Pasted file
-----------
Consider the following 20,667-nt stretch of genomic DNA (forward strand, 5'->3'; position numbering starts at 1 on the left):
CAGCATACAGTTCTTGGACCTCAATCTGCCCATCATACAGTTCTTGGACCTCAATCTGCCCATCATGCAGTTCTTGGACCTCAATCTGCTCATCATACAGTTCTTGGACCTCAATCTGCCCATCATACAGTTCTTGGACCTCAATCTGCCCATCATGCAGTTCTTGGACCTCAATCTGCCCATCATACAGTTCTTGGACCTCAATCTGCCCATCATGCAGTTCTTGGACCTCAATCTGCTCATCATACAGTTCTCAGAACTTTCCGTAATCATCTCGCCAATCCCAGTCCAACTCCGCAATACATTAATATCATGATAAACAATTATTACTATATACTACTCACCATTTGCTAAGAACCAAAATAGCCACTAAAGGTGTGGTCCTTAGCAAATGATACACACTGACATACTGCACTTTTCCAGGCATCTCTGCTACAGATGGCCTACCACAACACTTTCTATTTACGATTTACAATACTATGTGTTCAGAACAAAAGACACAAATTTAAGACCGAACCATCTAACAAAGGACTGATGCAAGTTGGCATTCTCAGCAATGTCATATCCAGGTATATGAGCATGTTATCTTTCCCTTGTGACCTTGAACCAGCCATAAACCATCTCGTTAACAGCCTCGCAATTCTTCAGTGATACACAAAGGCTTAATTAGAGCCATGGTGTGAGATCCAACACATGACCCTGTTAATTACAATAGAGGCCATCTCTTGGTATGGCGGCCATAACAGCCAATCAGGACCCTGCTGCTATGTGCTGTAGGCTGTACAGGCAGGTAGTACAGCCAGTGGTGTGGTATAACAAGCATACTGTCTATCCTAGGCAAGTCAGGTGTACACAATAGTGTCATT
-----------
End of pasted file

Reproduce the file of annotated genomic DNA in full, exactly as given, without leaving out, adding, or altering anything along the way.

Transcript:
Consider the following 20,667-nt stretch of genomic DNA (forward strand, 5'->3'; position numbering starts at 1 on the left):
CAGCATACAGTTCTTGGACCTCAATCTGCCCATCATACAGTTCTTGGACCTCAATCTGCCCATCATGCAGTTCTTGGACCTCAATCTGCTCATCATACAGTTCTTGGACCTCAATCTGCCCATCATACAGTTCTTGGACCTCAATCTGCCCATCATGCAGTTCTTGGACCTCAATCTGCCCATCATACAGTTCTTGGACCTCAATCTGCCCATCATGCAGTTCTTGGACCTCAATCTGCTCATCATACAGTTCTCAGAACTTTCCGTAATCATCTCGCCAATCCCAGTCCAACTCCGCAATACATTAATATCATGATAAACAATTATTACTATATACTACTCACCATTTGCTAAGAACCAAAATAGCCACTAAAGGTGTGGTCCTTAGCAAATGATACACACTGACATACTGCACTTTTCCAGGCATCTCTGCTACAGATGGCCTACCACAACACTTTCTATTTACGATTTACAATACTATGTGTTCAGAACAAAAGACACAAATTTAAGACCGAACCATCTAACAAAGGACTGATGCAAGTTGGCATTCTCAGCAATGTCATATCCAGGTATATGAGCATGTTATCTTTCCCTTGTGACCTTGAACCAGCCATAAACCATCTCGTTAACAGCCTCGCAATTCTTCAGTGATACACAAAGGCTTAATTAGAGCCATGGTGTGAGATCCAACACATGACCCTGTTAATTACAATAGAGGCCATCTCTTGGTATGGCGGCCATAACAGCCAATCAGGACCCTGCTGCTATGTGCTGTAGGCTGTACAGGCAGGTAGTACAGCCAGTGGTGTGGTATAACAAGCATACTGTCTATCCTAGGCAAGTCAGGTGTACACAATAGTGTCATT